Even as health care reform debate continues, changes to how your health care information is stored and shared have already begun.
And your doctor may not be the only one looking into your records, as CBS News medical correspondent Dr. Jennifer Ashton reported on "The Early Show" in our "Somebody's Watching You" series.
The health information technology revolution, Ashton said, began under the Bush Administration and has continued under President Obama with the goal of having the medical records of every American on a computer, as opposed to a shelf in the office of your primary care provider.
The goal, Ashton said, is to provide more efficient health care services, but protecting a patient's privacy is proving to be a challenge.
New laws under health information technology have come online this year, and among them is one that notifies patients when their data has been breached.
Breaches have occurred in hospitals, as it did in North Carolina in September. A computer hacker from the Ukraine got access to thousands of patient records at the University of North Carolina.
Dr. Matthew Mauro, of the University of North Carolina Medical Center, told CBS News, "Approximately 160 to 180,000 women's personal identifications and information were on the server."
Elizabeth Page, a patient whose information was kept at the University of North Carolina, said, "I don't know if they were looking for health information. I don't know if they were just looking."
However, Ashton reported what was more concerning for Page was that her information was even at the University of North Carolina. Apparently her information had been transferred from a private radiology lab after a routine mammogram -- and then made part of a study without her consent, Ashton said.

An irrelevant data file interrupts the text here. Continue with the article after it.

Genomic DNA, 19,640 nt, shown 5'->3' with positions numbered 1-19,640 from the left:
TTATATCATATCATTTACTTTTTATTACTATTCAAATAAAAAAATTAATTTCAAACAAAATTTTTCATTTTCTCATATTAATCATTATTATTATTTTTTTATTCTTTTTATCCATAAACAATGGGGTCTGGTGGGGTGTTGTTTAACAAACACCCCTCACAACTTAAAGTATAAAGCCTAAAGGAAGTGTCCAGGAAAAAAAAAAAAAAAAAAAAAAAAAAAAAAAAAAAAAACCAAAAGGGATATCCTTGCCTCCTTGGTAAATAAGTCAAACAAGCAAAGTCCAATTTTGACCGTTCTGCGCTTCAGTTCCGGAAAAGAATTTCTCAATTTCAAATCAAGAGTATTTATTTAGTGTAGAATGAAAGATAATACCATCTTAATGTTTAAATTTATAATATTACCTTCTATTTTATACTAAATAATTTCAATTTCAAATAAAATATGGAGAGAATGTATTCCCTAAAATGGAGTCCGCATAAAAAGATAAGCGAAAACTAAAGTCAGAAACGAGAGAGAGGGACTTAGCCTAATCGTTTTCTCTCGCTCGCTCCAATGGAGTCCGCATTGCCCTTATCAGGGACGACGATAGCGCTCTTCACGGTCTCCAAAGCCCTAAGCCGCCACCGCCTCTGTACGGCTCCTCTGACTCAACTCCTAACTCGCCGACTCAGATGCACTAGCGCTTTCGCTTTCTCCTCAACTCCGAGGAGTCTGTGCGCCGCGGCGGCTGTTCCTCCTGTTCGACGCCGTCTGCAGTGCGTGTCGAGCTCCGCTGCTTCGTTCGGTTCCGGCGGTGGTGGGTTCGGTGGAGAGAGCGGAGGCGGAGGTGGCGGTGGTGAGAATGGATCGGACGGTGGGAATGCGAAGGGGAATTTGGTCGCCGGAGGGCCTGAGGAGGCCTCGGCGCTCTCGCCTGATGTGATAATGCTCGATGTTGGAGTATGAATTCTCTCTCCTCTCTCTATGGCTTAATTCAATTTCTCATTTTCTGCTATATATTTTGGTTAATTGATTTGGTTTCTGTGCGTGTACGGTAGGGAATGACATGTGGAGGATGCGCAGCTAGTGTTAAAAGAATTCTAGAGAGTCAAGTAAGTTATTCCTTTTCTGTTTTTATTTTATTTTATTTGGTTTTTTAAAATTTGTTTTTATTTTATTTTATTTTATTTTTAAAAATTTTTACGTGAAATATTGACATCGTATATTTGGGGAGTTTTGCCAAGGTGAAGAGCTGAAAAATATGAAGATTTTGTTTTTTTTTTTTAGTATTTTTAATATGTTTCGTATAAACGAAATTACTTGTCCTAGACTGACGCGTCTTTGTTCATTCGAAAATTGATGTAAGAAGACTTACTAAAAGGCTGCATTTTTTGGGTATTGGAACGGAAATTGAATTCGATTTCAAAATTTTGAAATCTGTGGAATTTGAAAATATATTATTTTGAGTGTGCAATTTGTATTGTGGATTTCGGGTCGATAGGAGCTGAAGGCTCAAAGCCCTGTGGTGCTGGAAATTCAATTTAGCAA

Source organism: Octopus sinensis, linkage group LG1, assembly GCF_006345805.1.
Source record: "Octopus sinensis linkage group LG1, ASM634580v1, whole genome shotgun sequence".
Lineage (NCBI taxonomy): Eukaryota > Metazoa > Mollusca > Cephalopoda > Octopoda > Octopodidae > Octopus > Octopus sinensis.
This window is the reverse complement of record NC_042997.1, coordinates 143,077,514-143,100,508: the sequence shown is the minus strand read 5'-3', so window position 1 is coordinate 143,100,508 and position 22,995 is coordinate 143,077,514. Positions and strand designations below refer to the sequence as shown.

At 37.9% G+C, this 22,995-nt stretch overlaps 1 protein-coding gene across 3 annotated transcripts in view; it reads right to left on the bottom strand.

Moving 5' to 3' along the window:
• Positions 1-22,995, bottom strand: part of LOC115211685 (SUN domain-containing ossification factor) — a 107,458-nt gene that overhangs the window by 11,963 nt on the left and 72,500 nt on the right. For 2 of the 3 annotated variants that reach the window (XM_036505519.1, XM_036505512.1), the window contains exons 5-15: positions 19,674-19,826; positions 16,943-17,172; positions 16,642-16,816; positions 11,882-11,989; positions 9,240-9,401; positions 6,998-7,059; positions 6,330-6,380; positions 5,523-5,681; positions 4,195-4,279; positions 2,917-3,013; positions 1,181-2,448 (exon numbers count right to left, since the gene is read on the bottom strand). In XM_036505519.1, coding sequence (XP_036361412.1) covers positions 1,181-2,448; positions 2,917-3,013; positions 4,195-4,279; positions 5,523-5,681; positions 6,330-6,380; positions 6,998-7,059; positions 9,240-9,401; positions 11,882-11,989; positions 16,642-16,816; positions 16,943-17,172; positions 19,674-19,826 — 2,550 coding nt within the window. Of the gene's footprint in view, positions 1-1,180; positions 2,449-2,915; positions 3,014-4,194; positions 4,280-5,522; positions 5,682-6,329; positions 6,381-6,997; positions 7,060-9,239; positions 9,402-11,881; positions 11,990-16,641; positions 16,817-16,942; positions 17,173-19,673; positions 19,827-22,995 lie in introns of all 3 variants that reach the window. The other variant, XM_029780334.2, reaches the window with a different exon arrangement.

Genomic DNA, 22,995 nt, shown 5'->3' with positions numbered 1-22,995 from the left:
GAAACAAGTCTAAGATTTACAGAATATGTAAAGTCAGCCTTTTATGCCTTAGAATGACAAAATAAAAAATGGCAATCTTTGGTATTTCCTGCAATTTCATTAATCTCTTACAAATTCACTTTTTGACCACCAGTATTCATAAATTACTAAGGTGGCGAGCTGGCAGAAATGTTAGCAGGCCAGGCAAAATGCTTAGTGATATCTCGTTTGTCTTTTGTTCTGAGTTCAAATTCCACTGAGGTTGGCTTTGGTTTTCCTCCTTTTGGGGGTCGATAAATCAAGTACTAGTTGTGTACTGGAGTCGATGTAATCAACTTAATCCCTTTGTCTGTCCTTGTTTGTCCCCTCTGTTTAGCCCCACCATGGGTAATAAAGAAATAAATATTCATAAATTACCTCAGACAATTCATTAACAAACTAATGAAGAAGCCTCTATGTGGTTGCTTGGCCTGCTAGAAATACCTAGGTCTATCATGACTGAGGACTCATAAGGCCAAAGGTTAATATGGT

"I always assumed that if they were going to transfer my information somewhere else that they would have to get my permission to do that," Page said.
However, Ashton pointed out that consent is not always a requirement. She said doctors regularly -- and legally -- share patient information with health insurers, pharmacies, and researchers without ever notifying the patient.
Mauro said that kind of sharing is "quite common" in large databases of patients.
The University of North Carolina breach, Ashton said, helped fuel a broader debate over medical privacy and importance of protecting of patient information, as paper files become digital data.
President Obama has said that he hopes to computerize all of America's medical records within five years. And to get that national network of patient records started, Obama added $20 billion to the Stimulus Bill.
Deborah Peel, a psychiatrist is the founder of Patient Privacy Rights, a patient privacy advocacy group.
She says, "The key to the success of electronic health records is patients control who can see their information. ... We have no control over who can see our electronic health records. None."
So how safe will a national network of patient records be?
Several private health providers have already gone digital with embarrassing breaches of patient confidence.
This year Kaiser Permanente paid $250,000 in fines after 21 unauthorized employees accessed the digital records of reality television star Nadya Suleman, the so-called "Octomom."
Peel said, "The same things that happen to celebrities could happen to any of us. And it's not right."
Page said, "The patient does not have the right to control who sees their information and when. It's very important that we recognize that should be a basic right in the United States."
However, Ashton added there aren't any guarantees with computerized systems or paper records.
She said, "Even with the old-fashioned hard copy medical records, that privacy or confidentiality can still be leaked. We've seen that in hospitals with antiquated systems and we've seen that even in doctor's offices. But online medical records are the wave of the future and overall, the benefits outweigh the drawbacks."